The activities include reference to Howard Gardner’s theory of Multiple Intelligences (Verbal-Linguistic; Logical-Mathematical; Bodily-Kinesthetic; Visual-Spatial; Musical; Interpersonal; Intrapersonal; Naturalist). It is hoped that this will reflect the variety of learning styles within the classroom setting.

• “Many of the Western influences on Japanese culture at this time are still evident today.”
o Have students discuss such influences and other instances of cultural borrowing – e.g. can students identify Japanese products that they use (e.g. electronics, language, food, animation/film etc.) (Interpersonal – group discussion)
o Have students create a contemporary portrait (fictional) of someone showing two historical cultural fashions (e.g. tattoos, body piercing) and identify where they originated. (Visual-Spatial – drawing)
o Have students make a poster illustrating one aspect of everyday life that has remained unchanged and one aspect that has changed in Japan. (Visual-Spatial – drawing)
• Illustrate the role of the emperor throughout Japanese hist Read More

The activities include reference to Howard Gardner’s theory of Multiple Intelligences (Verbal-Linguistic; Logical-Mathematical; Bodily-Kinesthetic; Visual-Spatial; Musical; Interpersonal; Intrapersonal; Naturalist). It is hoped that this will reflect the variety of learning styles within the classroom setting.

• “Many of the Western influences on Japanese culture at this time are still evident today.”
o Have students discuss such influences and other instances of cultural borrowing – e.g. can students identify Japanese products that they use (e.g. electronics, language, food, animation/film etc.) (Interpersonal – group discussion)
o Have students create a contemporary portrait (fictional) of someone showing two historical cultural fashions (e.g. tattoos, body piercing) and identify where they originated. (Visual-Spatial – drawing)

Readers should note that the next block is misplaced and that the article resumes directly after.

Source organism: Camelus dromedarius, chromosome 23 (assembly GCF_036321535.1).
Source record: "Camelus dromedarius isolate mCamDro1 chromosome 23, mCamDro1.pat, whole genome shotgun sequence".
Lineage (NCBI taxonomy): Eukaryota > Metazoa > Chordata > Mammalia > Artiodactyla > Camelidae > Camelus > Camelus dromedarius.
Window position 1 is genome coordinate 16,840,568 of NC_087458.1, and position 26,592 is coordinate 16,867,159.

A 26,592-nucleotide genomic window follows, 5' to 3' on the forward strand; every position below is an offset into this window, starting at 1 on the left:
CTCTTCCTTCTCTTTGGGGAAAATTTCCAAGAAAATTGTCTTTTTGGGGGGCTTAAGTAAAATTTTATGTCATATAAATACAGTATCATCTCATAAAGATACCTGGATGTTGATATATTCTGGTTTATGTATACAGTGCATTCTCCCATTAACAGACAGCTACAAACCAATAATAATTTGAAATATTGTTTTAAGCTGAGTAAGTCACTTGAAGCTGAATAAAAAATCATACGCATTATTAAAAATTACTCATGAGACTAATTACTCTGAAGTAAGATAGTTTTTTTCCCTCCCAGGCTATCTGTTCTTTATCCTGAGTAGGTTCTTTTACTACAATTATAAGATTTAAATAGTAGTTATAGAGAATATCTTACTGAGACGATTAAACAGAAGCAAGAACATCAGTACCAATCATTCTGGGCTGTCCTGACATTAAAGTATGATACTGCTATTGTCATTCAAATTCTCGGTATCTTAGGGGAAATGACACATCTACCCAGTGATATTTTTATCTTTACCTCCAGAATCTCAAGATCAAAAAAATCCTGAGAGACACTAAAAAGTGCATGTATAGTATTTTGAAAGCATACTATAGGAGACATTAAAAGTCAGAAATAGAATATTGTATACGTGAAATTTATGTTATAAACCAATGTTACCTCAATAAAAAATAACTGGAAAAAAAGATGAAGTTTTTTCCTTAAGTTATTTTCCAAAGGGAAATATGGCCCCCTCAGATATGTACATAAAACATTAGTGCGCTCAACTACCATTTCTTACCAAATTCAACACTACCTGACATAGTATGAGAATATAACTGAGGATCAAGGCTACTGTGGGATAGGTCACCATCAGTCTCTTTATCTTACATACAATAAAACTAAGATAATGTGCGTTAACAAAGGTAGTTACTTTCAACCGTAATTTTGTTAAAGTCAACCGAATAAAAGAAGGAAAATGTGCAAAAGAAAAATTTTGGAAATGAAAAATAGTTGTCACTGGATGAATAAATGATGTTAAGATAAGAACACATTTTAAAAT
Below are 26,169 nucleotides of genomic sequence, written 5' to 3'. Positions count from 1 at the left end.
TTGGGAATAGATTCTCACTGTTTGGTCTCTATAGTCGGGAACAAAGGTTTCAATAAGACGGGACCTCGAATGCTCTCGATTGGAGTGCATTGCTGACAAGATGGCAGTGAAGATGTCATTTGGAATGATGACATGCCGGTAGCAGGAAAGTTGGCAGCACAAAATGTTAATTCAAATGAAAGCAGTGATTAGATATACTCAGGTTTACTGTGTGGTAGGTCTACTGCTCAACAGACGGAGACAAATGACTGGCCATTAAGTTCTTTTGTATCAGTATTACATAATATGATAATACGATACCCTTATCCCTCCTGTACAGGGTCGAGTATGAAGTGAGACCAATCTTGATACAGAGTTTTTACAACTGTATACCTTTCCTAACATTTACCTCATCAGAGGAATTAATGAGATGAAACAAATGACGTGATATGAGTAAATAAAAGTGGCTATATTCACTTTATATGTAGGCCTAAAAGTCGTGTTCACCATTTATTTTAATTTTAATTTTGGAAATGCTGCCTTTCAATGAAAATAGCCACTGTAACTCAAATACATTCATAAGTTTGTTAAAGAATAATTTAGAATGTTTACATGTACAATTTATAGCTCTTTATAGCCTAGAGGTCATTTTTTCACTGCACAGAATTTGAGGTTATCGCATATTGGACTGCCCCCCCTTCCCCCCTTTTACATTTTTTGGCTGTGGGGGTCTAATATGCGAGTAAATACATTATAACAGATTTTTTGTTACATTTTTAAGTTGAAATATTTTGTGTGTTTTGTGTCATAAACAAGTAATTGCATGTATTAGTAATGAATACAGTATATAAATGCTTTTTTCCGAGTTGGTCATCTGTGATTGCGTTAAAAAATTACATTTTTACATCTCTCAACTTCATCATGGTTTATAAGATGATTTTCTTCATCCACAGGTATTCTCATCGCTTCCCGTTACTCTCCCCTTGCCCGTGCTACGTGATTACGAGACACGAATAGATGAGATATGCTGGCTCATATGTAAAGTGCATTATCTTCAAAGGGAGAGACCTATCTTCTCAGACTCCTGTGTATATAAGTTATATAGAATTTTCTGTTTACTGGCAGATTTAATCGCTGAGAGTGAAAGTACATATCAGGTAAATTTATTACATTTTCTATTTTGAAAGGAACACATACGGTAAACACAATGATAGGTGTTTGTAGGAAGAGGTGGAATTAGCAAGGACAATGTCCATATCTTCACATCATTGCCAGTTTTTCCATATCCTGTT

o Have students make a poster illustrating one aspect of everyday life that has remained unchanged and one aspect that has changed in Japan. (Visual-Spatial – drawing)
• Illustrate the role of the emperor throughout Japanese history, from ancient times to present day. (Visual-Spatial – drawing; Logic-Mathematical – linear ordering)
• Create a tourist brochure of Japanese history describing the important events and periods – include interesting sites of places of interest. (Verbal-Linguistic – writing; Visual-Spatial – drawing)
• Create an illustrated timeline showing how the Japanese governed themselves from ancient times to present day – include the role of emperors, daimyo, and shogun. (Visual-Spatial – drawing; Logic-Mathematical – linear ordering)


© 2006, Art Gallery of Greater Victoria. All Rights Reserved.

Click Meiji or Pre-Meiji to decide what time period the image below is from.

Art Gallery of Greater Victoria

JAPAN
© 2006, Art Gallery of Greater Victoria. All Rights Reserved.


Learning Objectives

The following learning objectives have been created with considerable and specific reference to the Prescribed Learning Outcomes (PLOs) for various grades and subjects as outlined by the Ministry of Education for the province of British Columbia. The portions that directly reflect curricula language have been italicized. All applicable texts, websites, and other learning resources are listed in the bibliography under References.

• It is hoped that after engaging in the suggested activities students will:
o Identify some characteristics of Japanese culture and society.
o Compare some cultural elements of Japan to those of their own cultural backgrounds.
o Analyze elements and characteristics that contribute to the identity of civilizations, such as symbolic structures of power and authority.
o Demonstrate appreciation of contributions of a variety of cultures to Canada and the world.


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